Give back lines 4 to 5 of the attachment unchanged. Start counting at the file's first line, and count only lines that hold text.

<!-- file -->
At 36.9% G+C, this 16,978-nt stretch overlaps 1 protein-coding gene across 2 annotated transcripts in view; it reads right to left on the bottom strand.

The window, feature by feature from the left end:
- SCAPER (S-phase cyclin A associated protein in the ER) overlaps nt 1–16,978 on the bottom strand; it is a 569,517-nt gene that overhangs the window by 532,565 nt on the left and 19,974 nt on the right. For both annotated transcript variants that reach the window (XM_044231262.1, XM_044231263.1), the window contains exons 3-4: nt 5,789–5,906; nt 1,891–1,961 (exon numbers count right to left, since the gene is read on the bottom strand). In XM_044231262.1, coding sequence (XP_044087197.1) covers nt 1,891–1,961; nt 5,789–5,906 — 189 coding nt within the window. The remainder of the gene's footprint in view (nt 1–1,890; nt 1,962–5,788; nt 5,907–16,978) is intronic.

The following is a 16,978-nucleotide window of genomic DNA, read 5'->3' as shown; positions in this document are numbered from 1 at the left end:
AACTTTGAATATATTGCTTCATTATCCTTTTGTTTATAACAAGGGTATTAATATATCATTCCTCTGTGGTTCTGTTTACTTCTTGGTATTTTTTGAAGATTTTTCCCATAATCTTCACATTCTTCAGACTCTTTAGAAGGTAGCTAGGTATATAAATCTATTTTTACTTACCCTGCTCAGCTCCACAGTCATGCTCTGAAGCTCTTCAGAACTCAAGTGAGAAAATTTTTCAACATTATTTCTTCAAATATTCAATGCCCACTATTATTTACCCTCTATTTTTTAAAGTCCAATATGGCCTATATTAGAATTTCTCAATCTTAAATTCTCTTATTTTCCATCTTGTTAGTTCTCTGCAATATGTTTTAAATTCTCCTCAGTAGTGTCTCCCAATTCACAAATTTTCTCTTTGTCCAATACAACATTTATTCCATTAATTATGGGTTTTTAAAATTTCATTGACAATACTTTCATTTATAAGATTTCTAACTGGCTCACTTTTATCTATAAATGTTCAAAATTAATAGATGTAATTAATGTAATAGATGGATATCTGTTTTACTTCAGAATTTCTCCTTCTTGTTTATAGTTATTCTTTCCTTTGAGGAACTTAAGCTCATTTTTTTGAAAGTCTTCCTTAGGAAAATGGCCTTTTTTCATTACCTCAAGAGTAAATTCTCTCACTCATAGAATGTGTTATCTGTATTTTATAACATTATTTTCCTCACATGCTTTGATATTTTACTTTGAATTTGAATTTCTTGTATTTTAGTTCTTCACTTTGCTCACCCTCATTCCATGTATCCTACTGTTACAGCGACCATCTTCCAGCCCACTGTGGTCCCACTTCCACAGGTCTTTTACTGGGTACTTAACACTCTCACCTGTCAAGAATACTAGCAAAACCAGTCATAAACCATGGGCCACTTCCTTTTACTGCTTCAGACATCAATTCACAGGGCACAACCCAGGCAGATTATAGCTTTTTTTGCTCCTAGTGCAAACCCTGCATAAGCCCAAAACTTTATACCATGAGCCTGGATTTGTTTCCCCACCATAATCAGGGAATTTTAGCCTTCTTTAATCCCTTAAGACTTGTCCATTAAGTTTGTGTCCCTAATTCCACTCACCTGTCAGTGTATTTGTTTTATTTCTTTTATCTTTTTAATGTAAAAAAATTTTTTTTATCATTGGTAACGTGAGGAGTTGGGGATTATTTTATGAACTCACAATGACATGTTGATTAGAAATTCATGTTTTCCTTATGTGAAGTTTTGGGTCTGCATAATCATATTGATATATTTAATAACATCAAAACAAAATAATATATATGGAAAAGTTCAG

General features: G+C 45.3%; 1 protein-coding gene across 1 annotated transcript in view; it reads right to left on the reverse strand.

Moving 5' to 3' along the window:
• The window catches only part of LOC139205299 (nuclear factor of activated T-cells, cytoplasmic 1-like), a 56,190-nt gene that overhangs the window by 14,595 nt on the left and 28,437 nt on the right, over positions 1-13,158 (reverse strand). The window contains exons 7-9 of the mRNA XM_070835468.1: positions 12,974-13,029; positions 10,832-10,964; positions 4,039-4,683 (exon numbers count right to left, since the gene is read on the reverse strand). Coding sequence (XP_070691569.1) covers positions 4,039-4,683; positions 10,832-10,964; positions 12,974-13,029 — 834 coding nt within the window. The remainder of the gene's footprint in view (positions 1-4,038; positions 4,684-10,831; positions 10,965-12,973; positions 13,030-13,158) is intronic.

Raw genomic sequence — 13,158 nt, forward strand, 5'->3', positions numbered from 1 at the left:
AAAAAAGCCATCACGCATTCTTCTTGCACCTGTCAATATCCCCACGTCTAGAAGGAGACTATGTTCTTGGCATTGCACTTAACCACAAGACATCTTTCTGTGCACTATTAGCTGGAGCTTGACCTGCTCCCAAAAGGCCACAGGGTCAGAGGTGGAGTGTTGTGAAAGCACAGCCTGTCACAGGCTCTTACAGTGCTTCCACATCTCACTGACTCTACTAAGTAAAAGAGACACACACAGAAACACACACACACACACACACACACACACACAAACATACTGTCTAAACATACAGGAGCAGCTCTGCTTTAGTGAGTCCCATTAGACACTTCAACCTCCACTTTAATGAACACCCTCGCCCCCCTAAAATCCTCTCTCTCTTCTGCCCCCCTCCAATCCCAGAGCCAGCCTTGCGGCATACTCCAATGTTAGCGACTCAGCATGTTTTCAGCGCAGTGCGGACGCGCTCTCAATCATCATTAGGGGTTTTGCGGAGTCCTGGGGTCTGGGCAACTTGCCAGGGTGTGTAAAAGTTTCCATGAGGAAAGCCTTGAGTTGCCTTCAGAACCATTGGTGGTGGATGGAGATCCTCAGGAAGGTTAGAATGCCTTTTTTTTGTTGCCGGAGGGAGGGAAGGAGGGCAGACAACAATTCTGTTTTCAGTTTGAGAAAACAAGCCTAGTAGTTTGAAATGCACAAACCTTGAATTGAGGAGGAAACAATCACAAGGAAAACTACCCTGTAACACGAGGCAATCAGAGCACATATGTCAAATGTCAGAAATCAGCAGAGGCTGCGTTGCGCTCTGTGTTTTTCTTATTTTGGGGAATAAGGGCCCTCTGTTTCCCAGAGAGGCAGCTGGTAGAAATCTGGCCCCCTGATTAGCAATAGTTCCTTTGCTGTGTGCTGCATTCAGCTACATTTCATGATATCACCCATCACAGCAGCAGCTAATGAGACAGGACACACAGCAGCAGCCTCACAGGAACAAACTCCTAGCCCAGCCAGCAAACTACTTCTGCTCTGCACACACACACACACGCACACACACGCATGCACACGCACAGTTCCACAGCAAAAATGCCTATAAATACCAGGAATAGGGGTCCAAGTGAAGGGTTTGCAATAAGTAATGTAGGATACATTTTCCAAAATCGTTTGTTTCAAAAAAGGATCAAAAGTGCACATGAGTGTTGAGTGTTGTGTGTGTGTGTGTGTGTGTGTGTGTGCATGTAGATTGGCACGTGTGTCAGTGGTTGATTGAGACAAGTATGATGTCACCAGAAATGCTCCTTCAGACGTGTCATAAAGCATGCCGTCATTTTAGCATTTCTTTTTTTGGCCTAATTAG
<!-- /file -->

The following is a 16,978-nucleotide window of genomic DNA, read 5'->3' as shown; positions in this document are numbered from 1 at the left end:
AACTTTGAATATATTGCTTCATTATCCTTTTGTTTATAACAAGGGTATTAATATATCATTCCTCTGTGGTTCTGTTTACTTCTTGGTATTTTTTGAAGATTTTTCCCATAATCTTCACATTCTTCAGACTCTTTAGAAGGTAGCTAGGTATATAAATCTATTTTTACTTACCCTGCTCAGCTCCACAGTCATGCTCTGAAGCTCTTCAGAACTCAAGTGAGAAAATTTTTCAACATTATTTCTTCAAATATTCAATGCCCACTATTATTTACCCTCTATTTTTTAAAGTCCAATATGGCCTATATTAGAATTTCTCAATCTTAAATTCTCTTATTTTCCATCTTGTTAGTTCTCTGCAATATGTTTTAAATTCTCCTCAGTAGTGTCTCCCAATTCACAAATTTTCTCTTTGTCCAATACAACATTTATTCCATTAATTATGGGTTTTTAAAATTTCATTGACAATACTTTCATTTATAAGATTTCTAACTGGCTCACTTTTATCTATAAATGTTCAAAATTAATAGATGTAATTAATGTAATAGATGGATATCTGTTTTACTTCAGAATTTCTCCTTCTTGTTTATAGTTATTCTTTCCTTTGAGGAACTTAAGCTCATTTTTTTGAAAGTCTTCCTTAGGAAAATGGCCTTTTTTCATTACCTCAAGAGTAAATTCTCTCACTCATAGAATGTGTTATCTGTATTTTATAACATTATTTTCCTCACATGCTTTGATATTTTACTTTGAATTTGAATTTCTTGTATTTTAGTTCTTCACTTTGCTCACCCTCATTCCATGTATCCTACTGTTACAGCGACCATCTTCCAGCCCACTGTGGTCCCACTTCCACAGGTCTTTTACTGGGTACTTAACACTCTCACCTGTCAAGAATACTAGCAAAACCAGTCATAAACCATGGGCCACTTCCTTTTACTGCTTCAGACATCAATTCACAGGGCACAACCCAGGCAGATTATAGCTTTTTTTGCTCCTAGTGCAAACCCTGCATAAGCCCAAAACTTTATACCATGAGCCTGGATTTGTTTCCCCACCATAATCAGGGAATTTTAGCCTTCTTTAATCCCTTAAGACTTGTCCATTAAGTTTGTGTCCCTAATTCCACTCACCTGTCAGTGTATTTGTTTTATTTCTTTTATCTTTTTAATGTAAAAAAATTTTTTTTATCATTGGTAACGTGAGGAGTTGGGGATTATTTTATGAACTCACAATGACATGTTGATTAGAAATTCATGTTTTCCTTATGTGAAGTTTTGGGTCTGCATAATCATATTGATATATTTAATAACATCAAAACAAAATAATATATATGGAAAAGTTCAG